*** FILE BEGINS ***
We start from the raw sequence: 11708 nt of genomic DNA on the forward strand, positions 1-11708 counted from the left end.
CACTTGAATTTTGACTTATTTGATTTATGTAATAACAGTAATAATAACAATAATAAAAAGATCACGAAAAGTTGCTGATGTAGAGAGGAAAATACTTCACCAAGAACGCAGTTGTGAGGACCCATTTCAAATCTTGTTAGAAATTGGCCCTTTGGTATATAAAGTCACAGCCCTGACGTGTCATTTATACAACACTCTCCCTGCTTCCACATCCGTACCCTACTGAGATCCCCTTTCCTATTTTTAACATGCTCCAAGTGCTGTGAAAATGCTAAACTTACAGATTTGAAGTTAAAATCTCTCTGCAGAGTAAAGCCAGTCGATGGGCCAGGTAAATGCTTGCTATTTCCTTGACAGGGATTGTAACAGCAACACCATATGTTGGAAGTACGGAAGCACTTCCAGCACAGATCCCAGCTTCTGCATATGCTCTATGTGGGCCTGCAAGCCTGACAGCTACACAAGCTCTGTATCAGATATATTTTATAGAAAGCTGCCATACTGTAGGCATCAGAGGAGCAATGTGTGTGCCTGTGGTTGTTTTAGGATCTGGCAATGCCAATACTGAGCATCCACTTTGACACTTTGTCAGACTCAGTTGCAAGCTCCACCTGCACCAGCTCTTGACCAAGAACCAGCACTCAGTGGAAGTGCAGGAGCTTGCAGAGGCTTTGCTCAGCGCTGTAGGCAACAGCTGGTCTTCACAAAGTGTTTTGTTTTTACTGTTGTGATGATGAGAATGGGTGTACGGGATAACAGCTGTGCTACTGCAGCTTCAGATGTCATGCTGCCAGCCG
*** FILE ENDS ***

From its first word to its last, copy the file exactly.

We start from the raw sequence: 11708 nt of genomic DNA on the forward strand, positions 1-11708 counted from the left end.
CACTTGAATTTTGACTTATTTGATTTATGTAATAACAGTAATAATAACAATAATAAAAAGATCACGAAAAGTTGCTGATGTAGAGAGGAAAATACTTCACCAAGAACGCAGTTGTGAGGACCCATTTCAAATCTTGTTAGAAATTGGCCCTTTGGTATATAAAGTCACAGCCCTGACGTGTCATTTATACAACACTCTCCCTGCTTCCACATCCGTACCCTACTGAGATCCCCTTTCCTATTTTTAACATGCTCCAAGTGCTGTGAAAATGCTAAACTTACAGATTTGAAGTTAAAATCTCTCTGCAGAGTAAAGCCAGTCGATGGGCCAGGTAAATGCTTGCTATTTCCTTGACAGGGATTGTAACAGCAACACCATATGTTGGAAGTACGGAAGCACTTCCAGCACAGATCCCAGCTTCTGCATATGCTCTATGTGGGCCTGCAAGCCTGACAGCTACACAAGCTCTGTATCAGATATATTTTATAGAAAGCTGCCATACTGTAGGCATCAGAGGAGCAATGTGTGTGCCTGTGGTTGTTTTAGGATCTGGCAATGCCAATACTGAGCATCCACTTTGACACTTTGTCAGACTCAGTTGCAAGCTCCACCTGCACCAGCTCTTGACCAAGAACCAGCACTCAGTGGAAGTGCAGGAGCTTGCAGAGGCTTTGCTCAGCGCTGTAGGCAACAGCTGGTCTTCACAAAGTGTTTTGTTTTTACTGTTGTGATGATGAGAATGGGTGTACGGGATAACAGCTGTGCTACTGCAGCTTCAGATGTCATGCTGCCAGCCG